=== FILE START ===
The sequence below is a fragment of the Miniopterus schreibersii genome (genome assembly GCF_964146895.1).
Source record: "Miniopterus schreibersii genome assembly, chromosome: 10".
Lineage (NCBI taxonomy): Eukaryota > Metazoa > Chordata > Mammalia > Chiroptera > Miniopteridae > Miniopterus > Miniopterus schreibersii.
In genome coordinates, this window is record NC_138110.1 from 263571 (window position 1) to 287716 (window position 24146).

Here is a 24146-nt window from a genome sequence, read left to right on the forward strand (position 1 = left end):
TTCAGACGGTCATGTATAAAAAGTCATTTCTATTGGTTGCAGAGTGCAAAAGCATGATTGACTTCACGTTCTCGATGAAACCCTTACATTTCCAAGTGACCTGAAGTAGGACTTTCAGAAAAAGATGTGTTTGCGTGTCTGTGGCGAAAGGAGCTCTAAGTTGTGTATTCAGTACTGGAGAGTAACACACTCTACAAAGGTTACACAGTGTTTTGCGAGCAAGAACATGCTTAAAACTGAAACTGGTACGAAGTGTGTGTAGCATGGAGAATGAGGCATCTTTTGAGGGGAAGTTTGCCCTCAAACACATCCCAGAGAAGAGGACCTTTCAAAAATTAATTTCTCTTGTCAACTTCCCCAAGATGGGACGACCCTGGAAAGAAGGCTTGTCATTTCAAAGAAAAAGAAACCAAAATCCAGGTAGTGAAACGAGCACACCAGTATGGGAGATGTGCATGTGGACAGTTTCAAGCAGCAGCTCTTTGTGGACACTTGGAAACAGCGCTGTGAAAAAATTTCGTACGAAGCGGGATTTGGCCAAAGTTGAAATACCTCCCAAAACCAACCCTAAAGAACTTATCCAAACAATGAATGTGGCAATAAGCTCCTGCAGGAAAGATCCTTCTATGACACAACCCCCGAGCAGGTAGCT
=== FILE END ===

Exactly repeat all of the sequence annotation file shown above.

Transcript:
The sequence below is a fragment of the Miniopterus schreibersii genome (genome assembly GCF_964146895.1).
Source record: "Miniopterus schreibersii genome assembly, chromosome: 10".
Lineage (NCBI taxonomy): Eukaryota > Metazoa > Chordata > Mammalia > Chiroptera > Miniopteridae > Miniopterus > Miniopterus schreibersii.
In genome coordinates, this window is record NC_138110.1 from 263571 (window position 1) to 287716 (window position 24146).

Here is a 24146-nt window from a genome sequence, read left to right on the forward strand (position 1 = left end):
TTCAGACGGTCATGTATAAAAAGTCATTTCTATTGGTTGCAGAGTGCAAAAGCATGATTGACTTCACGTTCTCGATGAAACCCTTACATTTCCAAGTGACCTGAAGTAGGACTTTCAGAAAAAGATGTGTTTGCGTGTCTGTGGCGAAAGGAGCTCTAAGTTGTGTATTCAGTACTGGAGAGTAACACACTCTACAAAGGTTACACAGTGTTTTGCGAGCAAGAACATGCTTAAAACTGAAACTGGTACGAAGTGTGTGTAGCATGGAGAATGAGGCATCTTTTGAGGGGAAGTTTGCCCTCAAACACATCCCAGAGAAGAGGACCTTTCAAAAATTAATTTCTCTTGTCAACTTCCCCAAGATGGGACGACCCTGGAAAGAAGGCTTGTCATTTCAAAGAAAAAGAAACCAAAATCCAGGTAGTGAAACGAGCACACCAGTATGGGAGATGTGCATGTGGACAGTTTCAAGCAGCAGCTCTTTGTGGACACTTGGAAACAGCGCTGTGAAAAAATTTCGTACGAAGCGGGATTTGGCCAAAGTTGAAATACCTCCCAAAACCAACCCTAAAGAACTTATCCAAACAATGAATGTGGCAATAAGCTCCTGCAGGAAAGATCCTTCTATGACACAACCCCCGAGCAGGTAGCT